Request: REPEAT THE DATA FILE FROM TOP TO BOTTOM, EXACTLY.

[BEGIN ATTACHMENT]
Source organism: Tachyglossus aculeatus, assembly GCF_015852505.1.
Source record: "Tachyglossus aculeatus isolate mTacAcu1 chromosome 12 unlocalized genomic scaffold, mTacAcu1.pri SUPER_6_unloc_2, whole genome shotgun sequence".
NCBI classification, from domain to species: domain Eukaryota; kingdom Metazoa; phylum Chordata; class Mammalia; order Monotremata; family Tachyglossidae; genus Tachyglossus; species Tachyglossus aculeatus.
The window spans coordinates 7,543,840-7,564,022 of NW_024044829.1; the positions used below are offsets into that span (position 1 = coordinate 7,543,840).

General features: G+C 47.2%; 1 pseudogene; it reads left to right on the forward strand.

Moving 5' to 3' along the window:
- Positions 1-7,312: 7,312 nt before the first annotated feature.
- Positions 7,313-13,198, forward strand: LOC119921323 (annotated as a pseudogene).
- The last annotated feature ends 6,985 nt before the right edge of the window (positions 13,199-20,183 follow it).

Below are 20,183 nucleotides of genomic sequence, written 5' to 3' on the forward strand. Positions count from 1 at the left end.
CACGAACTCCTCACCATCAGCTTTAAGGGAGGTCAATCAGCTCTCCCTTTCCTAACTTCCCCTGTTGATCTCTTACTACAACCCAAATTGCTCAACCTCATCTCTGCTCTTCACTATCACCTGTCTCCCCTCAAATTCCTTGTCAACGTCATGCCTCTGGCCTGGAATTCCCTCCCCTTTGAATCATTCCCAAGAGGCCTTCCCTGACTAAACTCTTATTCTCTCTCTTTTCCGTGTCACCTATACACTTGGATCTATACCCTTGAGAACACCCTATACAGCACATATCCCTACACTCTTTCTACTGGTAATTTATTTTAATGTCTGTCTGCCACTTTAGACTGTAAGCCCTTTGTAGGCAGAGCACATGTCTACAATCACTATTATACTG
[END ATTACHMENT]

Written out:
Source organism: Tachyglossus aculeatus, assembly GCF_015852505.1.
Source record: "Tachyglossus aculeatus isolate mTacAcu1 chromosome 12 unlocalized genomic scaffold, mTacAcu1.pri SUPER_6_unloc_2, whole genome shotgun sequence".
NCBI classification, from domain to species: domain Eukaryota; kingdom Metazoa; phylum Chordata; class Mammalia; order Monotremata; family Tachyglossidae; genus Tachyglossus; species Tachyglossus aculeatus.
The window spans coordinates 7,543,840-7,564,022 of NW_024044829.1; the positions used below are offsets into that span (position 1 = coordinate 7,543,840).

General features: G+C 47.2%; 1 pseudogene; it reads left to right on the forward strand.

Moving 5' to 3' along the window:
- Positions 1-7,312: 7,312 nt before the first annotated feature.
- Positions 7,313-13,198, forward strand: LOC119921323 (annotated as a pseudogene).
- The last annotated feature ends 6,985 nt before the right edge of the window (positions 13,199-20,183 follow it).

Below are 20,183 nucleotides of genomic sequence, written 5' to 3' on the forward strand. Positions count from 1 at the left end.
CACGAACTCCTCACCATCAGCTTTAAGGGAGGTCAATCAGCTCTCCCTTTCCTAACTTCCCCTGTTGATCTCTTACTACAACCCAAATTGCTCAACCTCATCTCTGCTCTTCACTATCACCTGTCTCCCCTCAAATTCCTTGTCAACGTCATGCCTCTGGCCTGGAATTCCCTCCCCTTTGAATCATTCCCAAGAGGCCTTCCCTGACTAAACTCTTATTCTCTCTCTTTTCCGTGTCACCTATACACTTGGATCTATACCCTTGAGAACACCCTATACAGCACATATCCCTACACTCTTTCTACTGGTAATTTATTTTAATGTCTGTCTGCCACTTTAGACTGTAAGCCCTTTGTAGGCAGAGCACATGTCTACAATCACTATTATACTG